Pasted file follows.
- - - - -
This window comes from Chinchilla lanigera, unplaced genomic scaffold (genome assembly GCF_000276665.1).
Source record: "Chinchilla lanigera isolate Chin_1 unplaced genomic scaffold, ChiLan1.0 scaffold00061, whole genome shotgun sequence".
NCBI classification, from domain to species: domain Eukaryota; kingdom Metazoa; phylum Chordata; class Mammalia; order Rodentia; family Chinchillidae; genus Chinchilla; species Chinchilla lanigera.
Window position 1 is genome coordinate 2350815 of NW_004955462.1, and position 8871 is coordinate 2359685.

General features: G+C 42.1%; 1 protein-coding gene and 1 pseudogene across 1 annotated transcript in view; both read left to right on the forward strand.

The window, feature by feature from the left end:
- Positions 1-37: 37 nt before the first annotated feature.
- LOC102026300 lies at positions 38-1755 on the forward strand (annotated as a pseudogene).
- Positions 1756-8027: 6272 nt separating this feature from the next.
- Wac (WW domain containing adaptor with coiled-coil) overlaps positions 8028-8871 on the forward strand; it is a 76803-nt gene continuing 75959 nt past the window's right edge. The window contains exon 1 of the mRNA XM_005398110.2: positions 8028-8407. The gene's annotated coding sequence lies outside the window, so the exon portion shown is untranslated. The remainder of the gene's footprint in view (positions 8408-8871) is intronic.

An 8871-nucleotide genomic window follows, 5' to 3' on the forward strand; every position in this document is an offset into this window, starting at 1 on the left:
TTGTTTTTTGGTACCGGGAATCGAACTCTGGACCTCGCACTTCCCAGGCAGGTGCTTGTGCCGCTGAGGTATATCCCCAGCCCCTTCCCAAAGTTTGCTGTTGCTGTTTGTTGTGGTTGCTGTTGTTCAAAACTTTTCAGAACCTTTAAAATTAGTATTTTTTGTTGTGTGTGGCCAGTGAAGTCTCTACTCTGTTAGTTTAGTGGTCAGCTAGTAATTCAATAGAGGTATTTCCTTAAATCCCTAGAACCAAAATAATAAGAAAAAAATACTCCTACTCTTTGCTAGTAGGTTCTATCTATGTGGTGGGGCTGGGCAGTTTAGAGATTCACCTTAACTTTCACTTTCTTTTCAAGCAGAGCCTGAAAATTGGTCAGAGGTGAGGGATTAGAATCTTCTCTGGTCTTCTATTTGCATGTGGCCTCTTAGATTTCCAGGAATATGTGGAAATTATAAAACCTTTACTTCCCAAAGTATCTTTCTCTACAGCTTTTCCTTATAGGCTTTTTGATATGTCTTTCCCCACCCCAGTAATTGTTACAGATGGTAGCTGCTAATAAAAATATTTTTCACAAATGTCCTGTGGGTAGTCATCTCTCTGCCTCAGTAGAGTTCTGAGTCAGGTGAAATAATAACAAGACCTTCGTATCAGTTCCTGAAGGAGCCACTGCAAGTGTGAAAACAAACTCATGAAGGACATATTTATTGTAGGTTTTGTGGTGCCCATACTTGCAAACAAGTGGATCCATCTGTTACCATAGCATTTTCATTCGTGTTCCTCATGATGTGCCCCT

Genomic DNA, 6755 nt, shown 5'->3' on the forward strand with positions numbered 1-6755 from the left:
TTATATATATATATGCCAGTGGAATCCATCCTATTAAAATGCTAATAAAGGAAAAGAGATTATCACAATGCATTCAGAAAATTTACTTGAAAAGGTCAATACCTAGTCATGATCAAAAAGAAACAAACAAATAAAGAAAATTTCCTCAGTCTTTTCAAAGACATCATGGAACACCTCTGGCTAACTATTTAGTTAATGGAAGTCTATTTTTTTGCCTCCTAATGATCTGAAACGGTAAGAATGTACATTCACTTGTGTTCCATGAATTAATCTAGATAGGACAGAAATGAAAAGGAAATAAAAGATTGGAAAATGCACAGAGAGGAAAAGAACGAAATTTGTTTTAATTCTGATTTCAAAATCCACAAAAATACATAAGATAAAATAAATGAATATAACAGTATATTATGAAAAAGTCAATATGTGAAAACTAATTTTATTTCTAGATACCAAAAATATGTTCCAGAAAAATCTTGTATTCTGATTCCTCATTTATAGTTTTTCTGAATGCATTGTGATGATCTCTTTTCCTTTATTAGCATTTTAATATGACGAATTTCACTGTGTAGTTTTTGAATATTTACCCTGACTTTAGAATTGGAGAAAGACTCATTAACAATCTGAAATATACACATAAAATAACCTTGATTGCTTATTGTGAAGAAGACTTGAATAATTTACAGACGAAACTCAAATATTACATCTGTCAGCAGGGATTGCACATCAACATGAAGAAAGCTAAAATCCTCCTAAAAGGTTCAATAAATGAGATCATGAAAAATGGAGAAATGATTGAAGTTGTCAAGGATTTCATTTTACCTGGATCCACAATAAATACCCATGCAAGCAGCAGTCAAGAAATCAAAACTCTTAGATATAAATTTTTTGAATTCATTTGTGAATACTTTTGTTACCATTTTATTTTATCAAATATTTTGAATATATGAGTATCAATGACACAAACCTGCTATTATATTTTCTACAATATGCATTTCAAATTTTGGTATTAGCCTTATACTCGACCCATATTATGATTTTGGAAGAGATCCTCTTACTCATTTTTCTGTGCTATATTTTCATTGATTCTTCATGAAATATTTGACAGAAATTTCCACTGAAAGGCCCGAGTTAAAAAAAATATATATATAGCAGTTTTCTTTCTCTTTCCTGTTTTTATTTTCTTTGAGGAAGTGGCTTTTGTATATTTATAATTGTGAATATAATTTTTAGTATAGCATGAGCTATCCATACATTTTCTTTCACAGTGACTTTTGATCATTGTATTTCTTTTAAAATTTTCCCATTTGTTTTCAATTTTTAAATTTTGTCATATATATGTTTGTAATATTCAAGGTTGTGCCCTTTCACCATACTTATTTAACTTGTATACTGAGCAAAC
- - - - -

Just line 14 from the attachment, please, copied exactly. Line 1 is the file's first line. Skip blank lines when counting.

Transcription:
TTATATATATATATGCCAGTGGAATCCATCCTATTAAAATGCTAATAAAGGAAAAGAGATTATCACAATGCATTCAGAAAATTTACTTGAAAAGGTCAATACCTAGTCATGATCAAAAAGAAACAAACAAATAAAGAAAATTTCCTCAGTCTTTTCAAAGACATCATGGAACACCTCTGGCTAACTATTTAGTTAATGGAAGTCTATTTTTTTGCCTCCTAATGATCTGAAACGGTAAGAATGTACATTCACTTGTGTTCCATGAATTAATCTAGATAGGACAGAAATGAAAAGGAAATAAAAGATTGGAAAATGCACAGAGAGGAAAAGAACGAAATTTGTTTTAATTCTGATTTCAAAATCCACAAAAATACATAAGATAAAATAAATGAATATAACAGTATATTATGAAAAAGTCAATATGTGAAAACTAATTTTATTTCTAGATACCAAAAATATGTTCCAGAAAAATCTTGTATTCTGATTCCTCATTTATAGTTTTTCTGAATGCATTGTGATGATCTCTTTTCCTTTATTAGCATTTTAATATGACGAATTTCACTGTGTAGTTTTTGAATATTTACCCTGACTTTAGAATTGGAGAAAGACTCATTAACAATCTGAAATATACACATAAAATAACCTTGATTGCTTATTGTGAAGAAGACTTGAATAATTTACAGACGAAACTCAAATATTACATCTGTCAGCAGGGATTGCACATCAACATGAAGAAAGCTAAAATCCTCCTAAAAGGTTCAATAAATGAGATCATGAAAAATGGAGAAATGATTGAAGTTGTCAAGGATTTCATTTTACCTGGATCCACAATAAATACCCATGCAAGCAGCAGTCAAGAAATCAAAACTCTTAGATATAAATTTTTTGAATTCATTTGTGAATACTTTTGTTACCATTTTATTTTATCAAATATTTTGAATATATGAGTATCAATGACACAAACCTGCTATTATATTTTCTACAATATGCATTTCAAATTTTGGTATTAGCCTTATACTCGACCCATATTATGATTTTGGAAGAGATCCTCTTACTCATTTTTCTGTGCTATATTTTCATTGATTCTTCATGAAATATTTGACAGAAATTTCCACTGAAAGGCCCGAGTTAAAAAAAATATATATATAGCAGTTTTCTTTCTCTTTCCTGTTTTTATTTTCTTTGAGGAAGTGGCTTTTGTATATTTATAATTGTGAATATAATTTTTAGTATAGCATGAGCTATCCATACATTTTCTTTCACAGTGACTTTTGATCATTGTATTTCTTTTAAAATTTTCCCATTTGTTTTCAATTTTTAAATTTTGTCATATATATGTTTGTAATATTCAAGGTTGTGCCCTTTCACCATACTTATTTAACTTGTATACTGAGCAAAC